New book in Dutch

Eet vet word slank

Eet vet word slank gepubliceerd januari 2013

In dit boek lees je o.a.: * heel veel informatie ter bevordering van je gezondheid; * hoe je door de juiste vetten te eten en te drinken kan afvallen; * hoe de overheid en de voedingsindustrie ons, uit financieel belang, verkeerd voorlichten; * dat je van bewerkte vetten ziek kan worden.

Trick and Treat:
How 'healthy eating' is making us ill
Trick and Treat cover

"A great book that shatters so many of the nutritional fantasies and fads of the last twenty years. Read it and prolong your life."
Clarissa Dickson Wright

Natural Health & Weight Loss cover

"NH&WL may be the best non-technical book on diet ever written"
Joel Kauffman, PhD, Professor Emeritus, University of the Sciences, Philadelphia, PA

Soy Online Service


Ian Shaw – Institute of Environmental Science and Research, Christchurch.

New Zealand Science Review Vol. 58(2) 2001 p38-46.

Throughout history people have accepted risk associated with eating. Prehistoric humans risked death to capture and collect their food. But the risk was worth it because without sustenance they would perish. In the Dark Ages food-related illness was rife. The seasonality of food was a key issue and necessitated preservation techniques (e.g., salting) to provide for the long winter months when little grew and animals did not breed. Meat was often so foul when eaten in the depths of winter that complex mixtures of spices and herbs were necessary to hide its terrible putrid taste. The bacterial composition of these foods was complex and presumable pathogenic. Indeed, the diseases associated with food were far worse than most of those that we are familiar with today. As the ages passed people became aware that certain activities might taint their food and cause illness. At this point in history it was likely that consumers would become ill both due to the microbes contaminating their food and because of dietary deficiencies (e.g., Scurvy; vitamin C deficiency) due to lack of specific nutrients or vitamin-containing foods at particular times of the year (e.g., fresh fruit in winter). By Victorian times, as the first Europeans were setting foot in New Zealand, there was a very much better understanding of food safety. Food was chilled to keep it fresh using ice produced by wetting clay pots and encouraging evaporation to reduce the temperature and so freeze water. Jams and preserves were made to keep fruit fresh for the winter and canning was introduced to keep meats, fish and vegetables fresh for many years.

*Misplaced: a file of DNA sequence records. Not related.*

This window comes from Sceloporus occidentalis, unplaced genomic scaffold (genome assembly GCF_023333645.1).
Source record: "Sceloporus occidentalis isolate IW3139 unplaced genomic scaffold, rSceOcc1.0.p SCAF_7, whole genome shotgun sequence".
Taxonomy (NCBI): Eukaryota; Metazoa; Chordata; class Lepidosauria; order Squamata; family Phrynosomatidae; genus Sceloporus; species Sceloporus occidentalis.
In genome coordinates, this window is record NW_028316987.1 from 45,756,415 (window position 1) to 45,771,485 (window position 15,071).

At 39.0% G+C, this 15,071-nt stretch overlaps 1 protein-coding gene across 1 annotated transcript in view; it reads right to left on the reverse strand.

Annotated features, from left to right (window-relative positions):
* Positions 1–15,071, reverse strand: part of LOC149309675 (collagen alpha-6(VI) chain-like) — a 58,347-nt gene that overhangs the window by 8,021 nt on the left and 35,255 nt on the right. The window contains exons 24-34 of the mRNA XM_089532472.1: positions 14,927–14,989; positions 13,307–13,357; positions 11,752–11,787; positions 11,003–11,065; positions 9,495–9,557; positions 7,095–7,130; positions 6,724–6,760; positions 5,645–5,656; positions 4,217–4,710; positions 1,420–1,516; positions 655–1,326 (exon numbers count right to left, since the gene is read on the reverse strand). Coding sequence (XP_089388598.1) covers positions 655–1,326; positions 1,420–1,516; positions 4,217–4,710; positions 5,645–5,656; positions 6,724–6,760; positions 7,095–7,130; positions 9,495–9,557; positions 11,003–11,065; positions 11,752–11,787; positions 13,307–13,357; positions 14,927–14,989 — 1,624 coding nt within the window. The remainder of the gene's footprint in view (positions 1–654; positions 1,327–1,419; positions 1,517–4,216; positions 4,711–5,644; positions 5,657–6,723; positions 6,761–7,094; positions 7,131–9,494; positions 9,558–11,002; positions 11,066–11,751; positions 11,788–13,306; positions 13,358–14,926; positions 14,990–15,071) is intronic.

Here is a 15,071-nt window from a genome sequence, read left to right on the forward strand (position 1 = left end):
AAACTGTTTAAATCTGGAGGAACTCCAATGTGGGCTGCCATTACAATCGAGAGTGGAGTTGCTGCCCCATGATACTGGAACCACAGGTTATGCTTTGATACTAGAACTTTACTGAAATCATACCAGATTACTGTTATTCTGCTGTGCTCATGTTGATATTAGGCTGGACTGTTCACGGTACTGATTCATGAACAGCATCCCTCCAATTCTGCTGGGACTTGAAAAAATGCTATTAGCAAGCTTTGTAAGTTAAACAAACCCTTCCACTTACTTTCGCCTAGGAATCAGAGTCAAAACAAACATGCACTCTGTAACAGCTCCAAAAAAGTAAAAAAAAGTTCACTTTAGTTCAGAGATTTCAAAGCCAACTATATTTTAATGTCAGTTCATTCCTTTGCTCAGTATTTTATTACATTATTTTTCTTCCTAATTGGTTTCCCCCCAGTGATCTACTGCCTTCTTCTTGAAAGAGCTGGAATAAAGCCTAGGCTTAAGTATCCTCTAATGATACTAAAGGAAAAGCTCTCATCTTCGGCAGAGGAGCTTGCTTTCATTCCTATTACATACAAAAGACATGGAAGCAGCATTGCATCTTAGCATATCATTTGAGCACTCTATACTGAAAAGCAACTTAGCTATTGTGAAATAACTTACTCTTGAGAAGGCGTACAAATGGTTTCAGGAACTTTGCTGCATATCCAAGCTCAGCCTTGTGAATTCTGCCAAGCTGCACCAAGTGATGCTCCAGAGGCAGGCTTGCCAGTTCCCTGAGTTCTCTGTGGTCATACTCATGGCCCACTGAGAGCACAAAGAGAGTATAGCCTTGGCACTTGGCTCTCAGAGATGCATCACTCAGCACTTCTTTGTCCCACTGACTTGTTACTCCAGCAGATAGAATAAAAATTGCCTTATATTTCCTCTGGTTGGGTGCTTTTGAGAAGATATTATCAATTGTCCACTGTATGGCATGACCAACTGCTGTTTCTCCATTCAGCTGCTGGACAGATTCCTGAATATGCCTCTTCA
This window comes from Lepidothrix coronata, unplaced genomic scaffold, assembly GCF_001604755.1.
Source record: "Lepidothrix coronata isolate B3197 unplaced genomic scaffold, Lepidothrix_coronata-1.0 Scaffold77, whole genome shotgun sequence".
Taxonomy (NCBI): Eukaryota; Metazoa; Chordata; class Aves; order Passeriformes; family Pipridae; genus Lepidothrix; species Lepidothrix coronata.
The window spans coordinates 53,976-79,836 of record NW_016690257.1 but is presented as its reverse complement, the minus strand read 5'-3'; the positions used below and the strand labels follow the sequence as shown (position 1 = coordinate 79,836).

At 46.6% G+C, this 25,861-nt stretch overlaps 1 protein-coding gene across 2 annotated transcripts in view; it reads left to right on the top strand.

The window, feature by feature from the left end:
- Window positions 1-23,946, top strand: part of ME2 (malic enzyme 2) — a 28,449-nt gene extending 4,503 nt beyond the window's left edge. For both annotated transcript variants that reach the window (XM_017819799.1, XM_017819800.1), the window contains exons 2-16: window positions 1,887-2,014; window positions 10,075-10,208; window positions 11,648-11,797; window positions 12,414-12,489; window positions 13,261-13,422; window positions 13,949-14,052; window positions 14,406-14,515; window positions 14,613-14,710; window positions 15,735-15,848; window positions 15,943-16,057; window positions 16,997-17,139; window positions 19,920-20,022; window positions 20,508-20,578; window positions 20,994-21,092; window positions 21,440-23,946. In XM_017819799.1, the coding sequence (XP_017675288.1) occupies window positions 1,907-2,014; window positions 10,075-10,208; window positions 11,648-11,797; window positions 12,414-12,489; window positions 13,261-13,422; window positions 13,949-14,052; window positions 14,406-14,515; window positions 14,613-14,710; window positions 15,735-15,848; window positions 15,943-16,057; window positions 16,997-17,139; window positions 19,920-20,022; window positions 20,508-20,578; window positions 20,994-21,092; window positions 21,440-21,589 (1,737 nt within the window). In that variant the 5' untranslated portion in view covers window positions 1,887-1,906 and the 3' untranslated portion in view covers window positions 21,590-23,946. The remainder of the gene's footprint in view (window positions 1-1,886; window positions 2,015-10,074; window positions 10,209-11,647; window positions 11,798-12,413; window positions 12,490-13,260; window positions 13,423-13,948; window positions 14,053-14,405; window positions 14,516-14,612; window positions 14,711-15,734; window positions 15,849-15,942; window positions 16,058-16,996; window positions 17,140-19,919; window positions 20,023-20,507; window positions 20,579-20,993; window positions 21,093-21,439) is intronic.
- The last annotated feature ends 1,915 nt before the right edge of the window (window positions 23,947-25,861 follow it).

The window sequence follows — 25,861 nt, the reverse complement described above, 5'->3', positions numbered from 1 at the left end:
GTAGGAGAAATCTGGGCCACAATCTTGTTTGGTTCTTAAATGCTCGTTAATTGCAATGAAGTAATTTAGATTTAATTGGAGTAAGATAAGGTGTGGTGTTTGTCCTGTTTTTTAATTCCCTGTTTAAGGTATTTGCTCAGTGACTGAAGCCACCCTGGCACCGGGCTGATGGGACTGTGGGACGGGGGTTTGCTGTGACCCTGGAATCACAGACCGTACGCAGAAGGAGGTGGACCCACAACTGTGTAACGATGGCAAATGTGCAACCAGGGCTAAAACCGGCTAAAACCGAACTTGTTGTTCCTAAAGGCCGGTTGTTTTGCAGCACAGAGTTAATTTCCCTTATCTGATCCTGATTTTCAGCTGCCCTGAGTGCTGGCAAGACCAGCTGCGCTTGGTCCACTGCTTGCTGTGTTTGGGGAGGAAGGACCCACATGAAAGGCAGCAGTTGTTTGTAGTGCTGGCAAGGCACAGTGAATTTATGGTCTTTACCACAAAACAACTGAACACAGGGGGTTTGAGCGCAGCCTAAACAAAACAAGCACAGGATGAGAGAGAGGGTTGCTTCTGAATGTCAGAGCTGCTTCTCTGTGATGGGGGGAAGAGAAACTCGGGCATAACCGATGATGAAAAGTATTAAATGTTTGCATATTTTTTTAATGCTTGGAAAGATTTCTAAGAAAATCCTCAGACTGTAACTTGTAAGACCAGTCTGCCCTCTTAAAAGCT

At the beginning of the 20th Century there was a healthy philosophy relating to food. It was understood that a balanced diet was essential to avoid diseases associated with dietary deficiencies and there was a developing understanding of food-related illness. By the 1920s the associated between food contamination and illness was well understood. McFarland (1924) pointed out that if human excrement is used to fertilise crops, dangers might ‘lurk in green vegetables’ harvested from the land, whereas fruits from trees and bushes are likely to be safe. He also emphasised the importance of milk as a vector of tuberculosis from cows to people.

As we move into the new millennium we have moved away from an acceptance of risk associated with food towards a paranoia about food-related disease. At first this might seem healthy but we have gone far beyond sensibility. We now consider risk in a vacuum and are unwilling to set it in the context of the risks of daily life. For example, the risk of death travelling to a shop to buy food is far greater than the risk of death from eating the food that has been purchased (Shaw, 1999). Most people blindly accept the former while bemoaning the latter. In the UK consumers are so worried about contracting new variant Creutzfeldt Jacob disease (nvCJD) from BSE-contaminated beef that beef consumption has plummeted. Since the first case of BSE was identified in the UK in 1986 (Wells et al, 1987) there have been approximately 80 deaths from nvCJD. In the same time period there were approximately 49,000 deaths on the roads. Clearly cars pose a greater risk than BSE.